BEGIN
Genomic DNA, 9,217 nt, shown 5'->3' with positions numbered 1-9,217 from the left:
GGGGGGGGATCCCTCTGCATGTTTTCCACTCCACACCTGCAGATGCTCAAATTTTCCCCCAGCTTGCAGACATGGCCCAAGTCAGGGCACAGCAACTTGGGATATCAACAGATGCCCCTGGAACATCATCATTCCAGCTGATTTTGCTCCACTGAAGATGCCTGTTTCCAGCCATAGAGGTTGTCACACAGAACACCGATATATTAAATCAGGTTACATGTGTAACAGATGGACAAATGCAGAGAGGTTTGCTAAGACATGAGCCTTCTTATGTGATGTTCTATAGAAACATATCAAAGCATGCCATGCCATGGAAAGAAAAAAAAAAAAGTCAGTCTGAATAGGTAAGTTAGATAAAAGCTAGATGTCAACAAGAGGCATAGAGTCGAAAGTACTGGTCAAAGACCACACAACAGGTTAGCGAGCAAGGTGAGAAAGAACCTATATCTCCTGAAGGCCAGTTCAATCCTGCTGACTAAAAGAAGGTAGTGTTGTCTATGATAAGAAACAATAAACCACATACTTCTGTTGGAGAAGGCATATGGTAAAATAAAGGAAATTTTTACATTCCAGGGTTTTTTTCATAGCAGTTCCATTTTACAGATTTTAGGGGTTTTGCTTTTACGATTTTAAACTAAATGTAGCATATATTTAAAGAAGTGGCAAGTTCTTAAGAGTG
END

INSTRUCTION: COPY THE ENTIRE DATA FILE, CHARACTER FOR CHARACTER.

Genomic DNA, 9,217 nt, shown 5'->3' with positions numbered 1-9,217 from the left:
GGGGGGGGATCCCTCTGCATGTTTTCCACTCCACACCTGCAGATGCTCAAATTTTCCCCCAGCTTGCAGACATGGCCCAAGTCAGGGCACAGCAACTTGGGATATCAACAGATGCCCCTGGAACATCATCATTCCAGCTGATTTTGCTCCACTGAAGATGCCTGTTTCCAGCCATAGAGGTTGTCACACAGAACACCGATATATTAAATCAGGTTACATGTGTAACAGATGGACAAATGCAGAGAGGTTTGCTAAGACATGAGCCTTCTTATGTGATGTTCTATAGAAACATATCAAAGCATGCCATGCCATGGAAAGAAAAAAAAAAAAGTCAGTCTGAATAGGTAAGTTAGATAAAAGCTAGATGTCAACAAGAGGCATAGAGTCGAAAGTACTGGTCAAAGACCACACAACAGGTTAGCGAGCAAGGTGAGAAAGAACCTATATCTCCTGAAGGCCAGTTCAATCCTGCTGACTAAAAGAAGGTAGTGTTGTCTATGATAAGAAACAATAAACCACATACTTCTGTTGGAGAAGGCATATGGTAAAATAAAGGAAATTTTTACATTCCAGGGTTTTTTTCATAGCAGTTCCATTTTACAGATTTTAGGGGTTTTGCTTTTACGATTTTAAACTAAATGTAGCATATATTTAAAGAAGTGGCAAGTTCTTAAGAGTG